During the tail end of his second spell at Chelsea, I felt compelled to tweet the following observation about the future manager of Manchester United:
“Wonder what Mourinho’s got planned to deflect attention. Got to be entering cock out at the press conference territory now.”
Little did I realise that the gag would be retweeted after just about every disappointing United display the following season. The lesson here, dear reader, is that the Internet never forgets. But what to make of the erstwhile special one’s first season in charge at Old Trafford?
David Moyes was an unmitigated disaster at United, Louis van Gaal was a mitigated one. Perhaps the biggest surprise in most of the analysis concerning Mourinho is the tendency to compare his record with that of his immediate predecessors. The Portuguese was brought in as more than merely a safe pair of hands; he is a serial winner who has amassed trophies all over Europe with a playing style that has veered from pragmatic to intoxicating depending on the circumstances and personnel.
Between 1993 and 2013, Alex Ferguson won the league 13 times, the European Cup twice and was knighted. If one considers him the greatest manager ever to have lived (and one ought to), Mourinho was certainly in the top five for the majority of the time the pair were both in gainful employment. To say, “Well, the football’s better than it was under Moyes” is not good enough, the comparison should be with Fergie and the current United manager knows it.
The other common defence of Mourinho’s tactics is to claim that Ferguson’s teams were often overtly negative in his final years but the end justifies the means. This line of argument is wholly unconvincing, not least because the first half of the great Scot’s final season saw his team struggle at the back but outscore their opponents on an almost weekly basis. Things were modified around Christmas, opposition teams struggled to break United down and the league was won by a staggering 11 point margin. Most supporters would probably take relatively negative football for a few months if it meant winning the league at a canter but in order to finish sixth? Not so much.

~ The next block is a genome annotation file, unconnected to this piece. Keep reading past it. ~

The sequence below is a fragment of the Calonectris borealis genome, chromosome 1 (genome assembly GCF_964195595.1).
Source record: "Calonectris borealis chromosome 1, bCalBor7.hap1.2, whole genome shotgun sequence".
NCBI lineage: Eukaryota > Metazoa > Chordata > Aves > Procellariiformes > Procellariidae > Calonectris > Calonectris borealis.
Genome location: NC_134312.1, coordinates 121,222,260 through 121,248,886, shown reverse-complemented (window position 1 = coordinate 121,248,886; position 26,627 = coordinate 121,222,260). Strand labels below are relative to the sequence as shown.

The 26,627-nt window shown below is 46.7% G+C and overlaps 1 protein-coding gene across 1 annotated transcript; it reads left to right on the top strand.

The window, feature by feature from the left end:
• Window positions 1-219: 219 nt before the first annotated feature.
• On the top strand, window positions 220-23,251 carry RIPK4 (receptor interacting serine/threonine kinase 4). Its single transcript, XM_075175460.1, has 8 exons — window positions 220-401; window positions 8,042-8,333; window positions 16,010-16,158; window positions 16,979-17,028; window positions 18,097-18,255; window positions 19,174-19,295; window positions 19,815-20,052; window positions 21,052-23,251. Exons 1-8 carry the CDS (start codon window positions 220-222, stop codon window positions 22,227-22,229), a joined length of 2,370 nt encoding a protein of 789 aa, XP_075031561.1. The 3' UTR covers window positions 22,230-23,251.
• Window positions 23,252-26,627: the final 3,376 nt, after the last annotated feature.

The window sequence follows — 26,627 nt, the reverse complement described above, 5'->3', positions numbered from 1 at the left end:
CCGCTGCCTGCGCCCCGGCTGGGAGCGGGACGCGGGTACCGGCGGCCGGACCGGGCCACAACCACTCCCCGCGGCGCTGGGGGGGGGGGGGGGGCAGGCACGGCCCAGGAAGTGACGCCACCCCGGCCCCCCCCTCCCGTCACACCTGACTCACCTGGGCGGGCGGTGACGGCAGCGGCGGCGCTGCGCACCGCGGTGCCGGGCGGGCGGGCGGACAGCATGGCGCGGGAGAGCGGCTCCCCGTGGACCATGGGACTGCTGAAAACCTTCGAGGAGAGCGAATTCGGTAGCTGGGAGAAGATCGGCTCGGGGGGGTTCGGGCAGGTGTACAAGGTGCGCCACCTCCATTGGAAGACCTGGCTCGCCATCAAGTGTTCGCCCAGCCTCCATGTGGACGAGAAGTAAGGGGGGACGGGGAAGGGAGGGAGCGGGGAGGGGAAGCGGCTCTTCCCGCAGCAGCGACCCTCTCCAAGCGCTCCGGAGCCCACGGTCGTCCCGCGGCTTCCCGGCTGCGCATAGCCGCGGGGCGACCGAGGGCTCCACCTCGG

Setting aside the Community Shield since even Moyes managed to secure that one, Mourinho won two of the four trophies on offer in his first season in Manchester. This is undeniably an impressive achievement and lends credence to the idea that his appointment is as close to a guarantee of silverware as exists in the modern game. Unfortunately, in recent years, one can’t escape the feeling that the very biggest clubs are really mainly chasing domestic titles and the Champions League. Still, since Mourinho was unlikely to lift the former in his first season at the club and United weren’t competing for the latter, qualification for next year’s tournament and a couple of trophies has to be considered a success.
There is a terrifying lack of nuance these days in any analysis of sport or politics. Things are too quickly deemed merely good or bad. In the case of Paul Pogba, either you believe he had a stunning season and the press were out to get him or he was a complete waste of money and flattered to deceive. The truth exists, as it tends to, somewhere in the middle. Pogba did not produce his best work in the biggest games and was often not aided by the decisions of his manager.
In the season to come, both will have to be at their very best if United are to produce a genuine title charge and we can talk of Mourinho having a good season without any need for caveats. Here’s hoping.
This article was taken from the RoM charity 2017-18 season preview. This is one of many fantastic pieces of writing in the e-book.